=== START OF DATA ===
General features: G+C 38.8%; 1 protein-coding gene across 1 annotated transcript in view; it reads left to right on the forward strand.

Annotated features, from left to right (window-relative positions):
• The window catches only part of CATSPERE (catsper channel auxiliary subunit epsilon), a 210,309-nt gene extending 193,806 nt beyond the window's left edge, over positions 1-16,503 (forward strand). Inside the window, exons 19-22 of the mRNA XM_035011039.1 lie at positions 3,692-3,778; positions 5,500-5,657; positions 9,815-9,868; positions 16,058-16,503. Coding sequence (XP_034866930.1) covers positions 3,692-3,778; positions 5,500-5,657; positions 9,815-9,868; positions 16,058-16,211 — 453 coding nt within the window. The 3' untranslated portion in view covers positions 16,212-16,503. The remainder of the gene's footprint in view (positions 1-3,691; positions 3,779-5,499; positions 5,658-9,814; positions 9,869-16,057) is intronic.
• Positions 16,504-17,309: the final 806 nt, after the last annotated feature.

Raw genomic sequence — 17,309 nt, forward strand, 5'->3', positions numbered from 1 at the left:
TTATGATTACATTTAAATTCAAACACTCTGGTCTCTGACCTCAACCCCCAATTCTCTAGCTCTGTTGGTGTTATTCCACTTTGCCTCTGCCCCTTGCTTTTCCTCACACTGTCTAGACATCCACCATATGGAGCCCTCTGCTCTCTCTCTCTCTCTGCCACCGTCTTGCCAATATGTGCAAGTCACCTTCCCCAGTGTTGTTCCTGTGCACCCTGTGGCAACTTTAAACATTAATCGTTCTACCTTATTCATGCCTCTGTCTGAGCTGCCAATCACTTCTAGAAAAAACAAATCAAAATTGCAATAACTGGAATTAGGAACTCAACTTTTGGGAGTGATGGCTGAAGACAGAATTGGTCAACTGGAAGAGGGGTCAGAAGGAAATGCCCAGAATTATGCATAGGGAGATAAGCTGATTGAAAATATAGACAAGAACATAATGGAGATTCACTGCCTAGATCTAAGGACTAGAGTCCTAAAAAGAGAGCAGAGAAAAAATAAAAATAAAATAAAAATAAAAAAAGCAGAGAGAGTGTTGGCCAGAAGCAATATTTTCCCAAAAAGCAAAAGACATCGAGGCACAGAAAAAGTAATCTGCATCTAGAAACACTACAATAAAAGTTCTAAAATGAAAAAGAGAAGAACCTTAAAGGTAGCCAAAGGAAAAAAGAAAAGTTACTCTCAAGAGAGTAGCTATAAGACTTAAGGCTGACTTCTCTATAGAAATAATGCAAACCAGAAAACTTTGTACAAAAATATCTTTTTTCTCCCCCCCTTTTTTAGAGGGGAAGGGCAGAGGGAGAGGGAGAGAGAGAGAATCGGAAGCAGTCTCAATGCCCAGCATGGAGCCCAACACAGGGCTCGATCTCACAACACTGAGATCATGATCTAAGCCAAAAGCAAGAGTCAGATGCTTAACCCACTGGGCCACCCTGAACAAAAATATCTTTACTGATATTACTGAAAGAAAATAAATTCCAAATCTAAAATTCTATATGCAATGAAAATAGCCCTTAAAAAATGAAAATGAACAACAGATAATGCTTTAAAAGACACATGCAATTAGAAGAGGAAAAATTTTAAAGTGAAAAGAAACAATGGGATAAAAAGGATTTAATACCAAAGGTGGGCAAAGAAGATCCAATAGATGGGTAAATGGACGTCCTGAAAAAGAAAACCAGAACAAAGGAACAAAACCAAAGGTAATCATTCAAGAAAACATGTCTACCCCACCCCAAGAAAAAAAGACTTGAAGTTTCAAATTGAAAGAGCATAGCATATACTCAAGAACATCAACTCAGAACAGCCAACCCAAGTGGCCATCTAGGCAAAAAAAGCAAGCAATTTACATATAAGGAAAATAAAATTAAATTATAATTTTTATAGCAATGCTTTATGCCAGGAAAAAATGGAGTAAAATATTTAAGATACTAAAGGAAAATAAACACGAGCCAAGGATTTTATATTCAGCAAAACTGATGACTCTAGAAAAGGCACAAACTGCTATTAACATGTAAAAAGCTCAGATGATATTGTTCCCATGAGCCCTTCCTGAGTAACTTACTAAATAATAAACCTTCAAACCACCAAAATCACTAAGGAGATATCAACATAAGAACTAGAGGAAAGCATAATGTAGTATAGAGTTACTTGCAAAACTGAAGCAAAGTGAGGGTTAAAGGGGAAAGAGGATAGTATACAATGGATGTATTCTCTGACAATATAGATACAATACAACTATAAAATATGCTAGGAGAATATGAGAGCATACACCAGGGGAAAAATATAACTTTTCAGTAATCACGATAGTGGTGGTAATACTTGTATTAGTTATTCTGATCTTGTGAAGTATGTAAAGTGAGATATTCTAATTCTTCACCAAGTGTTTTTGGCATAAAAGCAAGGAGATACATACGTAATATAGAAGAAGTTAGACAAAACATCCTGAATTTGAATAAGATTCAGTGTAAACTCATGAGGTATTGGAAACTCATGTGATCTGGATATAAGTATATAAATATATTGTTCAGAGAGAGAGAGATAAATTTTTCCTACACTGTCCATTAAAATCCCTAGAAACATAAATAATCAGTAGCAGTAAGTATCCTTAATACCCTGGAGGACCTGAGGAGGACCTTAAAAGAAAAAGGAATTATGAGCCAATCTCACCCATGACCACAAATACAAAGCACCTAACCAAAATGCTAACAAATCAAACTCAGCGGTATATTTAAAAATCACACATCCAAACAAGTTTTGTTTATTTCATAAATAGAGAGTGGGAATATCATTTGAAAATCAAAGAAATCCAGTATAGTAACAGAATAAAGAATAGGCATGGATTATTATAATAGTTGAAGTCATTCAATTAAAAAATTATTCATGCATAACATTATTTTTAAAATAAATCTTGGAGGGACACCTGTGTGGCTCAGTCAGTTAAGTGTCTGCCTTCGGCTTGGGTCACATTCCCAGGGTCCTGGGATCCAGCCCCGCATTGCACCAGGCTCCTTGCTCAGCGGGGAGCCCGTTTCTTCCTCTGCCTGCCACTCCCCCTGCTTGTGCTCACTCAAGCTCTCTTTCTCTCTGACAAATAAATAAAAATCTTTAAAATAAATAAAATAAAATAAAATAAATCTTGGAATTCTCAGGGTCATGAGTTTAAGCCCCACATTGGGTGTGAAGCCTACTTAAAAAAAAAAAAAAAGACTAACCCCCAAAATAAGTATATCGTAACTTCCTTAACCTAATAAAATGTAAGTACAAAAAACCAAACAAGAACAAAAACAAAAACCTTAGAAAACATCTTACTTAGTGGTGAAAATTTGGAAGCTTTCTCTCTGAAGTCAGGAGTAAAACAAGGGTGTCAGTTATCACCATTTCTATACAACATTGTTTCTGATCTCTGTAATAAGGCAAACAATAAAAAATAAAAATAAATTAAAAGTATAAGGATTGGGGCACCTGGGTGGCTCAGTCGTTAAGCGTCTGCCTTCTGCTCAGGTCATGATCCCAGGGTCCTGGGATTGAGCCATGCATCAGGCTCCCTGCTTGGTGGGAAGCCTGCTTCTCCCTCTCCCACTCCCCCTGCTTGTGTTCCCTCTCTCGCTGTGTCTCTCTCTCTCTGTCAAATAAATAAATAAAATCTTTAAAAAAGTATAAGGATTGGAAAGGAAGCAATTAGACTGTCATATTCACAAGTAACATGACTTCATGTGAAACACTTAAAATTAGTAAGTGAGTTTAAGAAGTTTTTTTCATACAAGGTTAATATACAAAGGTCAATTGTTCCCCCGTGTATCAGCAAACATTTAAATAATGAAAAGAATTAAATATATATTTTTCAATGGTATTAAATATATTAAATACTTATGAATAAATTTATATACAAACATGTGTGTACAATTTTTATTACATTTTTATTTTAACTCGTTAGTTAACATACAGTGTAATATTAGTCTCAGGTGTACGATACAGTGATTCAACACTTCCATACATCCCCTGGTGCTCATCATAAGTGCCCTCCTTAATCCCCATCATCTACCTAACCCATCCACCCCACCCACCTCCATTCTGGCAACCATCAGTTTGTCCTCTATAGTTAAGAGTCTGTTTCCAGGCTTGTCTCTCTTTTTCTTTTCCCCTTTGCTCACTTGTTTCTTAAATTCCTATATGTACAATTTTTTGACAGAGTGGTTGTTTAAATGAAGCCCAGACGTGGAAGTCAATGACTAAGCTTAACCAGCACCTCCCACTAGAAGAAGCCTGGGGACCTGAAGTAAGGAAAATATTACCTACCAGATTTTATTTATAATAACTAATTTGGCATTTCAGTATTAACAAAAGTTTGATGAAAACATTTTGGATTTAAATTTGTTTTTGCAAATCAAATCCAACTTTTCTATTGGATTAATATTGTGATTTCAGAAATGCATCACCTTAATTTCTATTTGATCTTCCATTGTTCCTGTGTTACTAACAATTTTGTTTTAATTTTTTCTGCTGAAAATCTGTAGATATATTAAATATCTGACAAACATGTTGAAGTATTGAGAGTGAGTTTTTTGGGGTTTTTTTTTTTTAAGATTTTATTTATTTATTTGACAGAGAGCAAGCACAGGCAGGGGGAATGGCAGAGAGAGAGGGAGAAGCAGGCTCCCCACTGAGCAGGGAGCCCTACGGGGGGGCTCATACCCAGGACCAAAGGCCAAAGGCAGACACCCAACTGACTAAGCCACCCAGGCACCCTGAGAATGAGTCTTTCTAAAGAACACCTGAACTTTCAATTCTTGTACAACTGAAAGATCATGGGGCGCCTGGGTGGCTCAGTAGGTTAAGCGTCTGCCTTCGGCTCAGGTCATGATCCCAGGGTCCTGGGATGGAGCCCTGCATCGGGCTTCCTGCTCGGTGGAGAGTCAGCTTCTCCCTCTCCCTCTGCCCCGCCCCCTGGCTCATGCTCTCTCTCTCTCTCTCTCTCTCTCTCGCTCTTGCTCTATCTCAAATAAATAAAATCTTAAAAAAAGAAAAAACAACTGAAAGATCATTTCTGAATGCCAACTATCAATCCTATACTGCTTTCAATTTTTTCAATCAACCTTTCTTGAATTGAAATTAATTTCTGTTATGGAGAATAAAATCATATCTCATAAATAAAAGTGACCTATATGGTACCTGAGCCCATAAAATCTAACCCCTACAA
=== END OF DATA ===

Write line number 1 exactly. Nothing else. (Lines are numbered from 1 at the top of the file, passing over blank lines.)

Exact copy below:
General features: G+C 38.8%; 1 protein-coding gene across 1 annotated transcript in view; it reads left to right on the forward strand.